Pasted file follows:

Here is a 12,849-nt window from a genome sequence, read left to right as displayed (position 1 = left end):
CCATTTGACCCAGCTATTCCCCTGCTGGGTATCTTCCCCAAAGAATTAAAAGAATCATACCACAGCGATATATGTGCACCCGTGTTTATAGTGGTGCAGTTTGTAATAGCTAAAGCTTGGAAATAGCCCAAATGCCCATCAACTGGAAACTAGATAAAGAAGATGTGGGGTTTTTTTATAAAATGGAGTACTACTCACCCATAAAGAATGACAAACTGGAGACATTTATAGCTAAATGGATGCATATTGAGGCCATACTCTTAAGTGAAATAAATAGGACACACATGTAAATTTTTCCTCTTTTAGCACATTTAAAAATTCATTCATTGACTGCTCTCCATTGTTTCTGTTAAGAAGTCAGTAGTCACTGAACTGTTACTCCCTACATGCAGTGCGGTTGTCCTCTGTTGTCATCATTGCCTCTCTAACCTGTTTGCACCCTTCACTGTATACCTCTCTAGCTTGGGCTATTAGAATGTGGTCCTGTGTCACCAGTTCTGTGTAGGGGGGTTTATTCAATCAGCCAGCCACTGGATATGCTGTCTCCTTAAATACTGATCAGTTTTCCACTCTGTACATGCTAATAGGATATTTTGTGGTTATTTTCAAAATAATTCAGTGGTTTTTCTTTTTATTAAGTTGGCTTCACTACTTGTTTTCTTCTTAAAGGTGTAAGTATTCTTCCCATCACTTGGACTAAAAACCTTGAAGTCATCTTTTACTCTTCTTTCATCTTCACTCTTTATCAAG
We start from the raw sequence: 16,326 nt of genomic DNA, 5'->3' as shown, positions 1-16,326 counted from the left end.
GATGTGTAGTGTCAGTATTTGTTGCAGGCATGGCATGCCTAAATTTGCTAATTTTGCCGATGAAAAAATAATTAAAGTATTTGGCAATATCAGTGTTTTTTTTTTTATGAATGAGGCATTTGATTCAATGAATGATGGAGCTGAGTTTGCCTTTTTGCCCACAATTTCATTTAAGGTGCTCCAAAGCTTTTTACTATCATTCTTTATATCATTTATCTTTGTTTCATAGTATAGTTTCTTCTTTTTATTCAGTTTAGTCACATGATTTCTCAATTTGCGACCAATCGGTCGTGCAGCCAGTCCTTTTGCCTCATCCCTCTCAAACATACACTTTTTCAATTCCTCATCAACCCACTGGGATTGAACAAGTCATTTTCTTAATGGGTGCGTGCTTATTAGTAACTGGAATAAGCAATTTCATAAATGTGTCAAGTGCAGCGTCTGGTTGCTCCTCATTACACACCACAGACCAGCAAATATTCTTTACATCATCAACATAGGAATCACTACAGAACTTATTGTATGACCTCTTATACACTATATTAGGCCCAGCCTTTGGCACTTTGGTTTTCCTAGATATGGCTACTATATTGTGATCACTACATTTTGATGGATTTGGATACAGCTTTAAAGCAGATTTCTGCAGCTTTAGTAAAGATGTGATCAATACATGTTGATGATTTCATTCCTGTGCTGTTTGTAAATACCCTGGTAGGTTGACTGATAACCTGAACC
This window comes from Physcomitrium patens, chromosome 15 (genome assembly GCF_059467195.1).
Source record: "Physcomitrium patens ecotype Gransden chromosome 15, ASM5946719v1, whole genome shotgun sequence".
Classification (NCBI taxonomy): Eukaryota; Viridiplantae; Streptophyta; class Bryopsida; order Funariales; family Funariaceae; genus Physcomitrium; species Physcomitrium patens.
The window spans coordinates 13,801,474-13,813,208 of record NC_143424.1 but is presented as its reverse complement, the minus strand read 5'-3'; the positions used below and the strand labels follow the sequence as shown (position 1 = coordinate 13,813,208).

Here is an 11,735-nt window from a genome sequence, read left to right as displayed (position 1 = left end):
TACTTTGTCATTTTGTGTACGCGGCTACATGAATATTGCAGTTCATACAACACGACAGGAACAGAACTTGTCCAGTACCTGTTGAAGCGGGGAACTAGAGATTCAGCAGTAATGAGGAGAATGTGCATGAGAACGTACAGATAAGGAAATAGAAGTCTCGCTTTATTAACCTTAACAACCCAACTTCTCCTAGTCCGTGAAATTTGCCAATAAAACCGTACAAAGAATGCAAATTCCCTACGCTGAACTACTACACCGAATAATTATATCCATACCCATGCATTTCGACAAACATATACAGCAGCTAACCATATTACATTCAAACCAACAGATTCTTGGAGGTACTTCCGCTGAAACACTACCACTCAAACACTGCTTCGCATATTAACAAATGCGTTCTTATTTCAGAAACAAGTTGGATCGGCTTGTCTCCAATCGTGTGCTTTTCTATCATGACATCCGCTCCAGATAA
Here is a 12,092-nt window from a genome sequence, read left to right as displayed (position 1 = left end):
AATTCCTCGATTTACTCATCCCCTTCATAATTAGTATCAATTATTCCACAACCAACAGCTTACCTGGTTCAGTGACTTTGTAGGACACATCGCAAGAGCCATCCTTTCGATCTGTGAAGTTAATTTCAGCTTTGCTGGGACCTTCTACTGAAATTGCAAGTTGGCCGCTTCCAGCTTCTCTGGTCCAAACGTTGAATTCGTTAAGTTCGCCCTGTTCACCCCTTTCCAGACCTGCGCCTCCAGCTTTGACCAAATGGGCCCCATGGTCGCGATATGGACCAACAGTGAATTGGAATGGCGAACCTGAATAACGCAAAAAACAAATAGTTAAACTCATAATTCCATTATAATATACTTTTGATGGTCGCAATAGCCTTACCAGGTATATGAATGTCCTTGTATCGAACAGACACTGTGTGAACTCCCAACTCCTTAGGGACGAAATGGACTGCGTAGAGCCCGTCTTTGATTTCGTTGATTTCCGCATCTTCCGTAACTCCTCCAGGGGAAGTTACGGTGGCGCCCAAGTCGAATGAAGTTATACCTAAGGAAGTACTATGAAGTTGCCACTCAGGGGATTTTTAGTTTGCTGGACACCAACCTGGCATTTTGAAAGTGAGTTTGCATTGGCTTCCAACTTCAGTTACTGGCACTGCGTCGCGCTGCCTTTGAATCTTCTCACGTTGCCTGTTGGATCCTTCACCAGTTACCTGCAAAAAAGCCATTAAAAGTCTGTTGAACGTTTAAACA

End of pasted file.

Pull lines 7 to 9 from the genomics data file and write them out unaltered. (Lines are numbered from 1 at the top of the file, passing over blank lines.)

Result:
Classification (NCBI taxonomy): Eukaryota; Viridiplantae; Streptophyta; class Bryopsida; order Funariales; family Funariaceae; genus Physcomitrium; species Physcomitrium patens.
The window spans coordinates 13,801,474-13,813,208 of record NC_143424.1 but is presented as its reverse complement, the minus strand read 5'-3'; the positions used below and the strand labels follow the sequence as shown (position 1 = coordinate 13,813,208).

Here is an 11,735-nt window from a genome sequence, read left to right as displayed (position 1 = left end):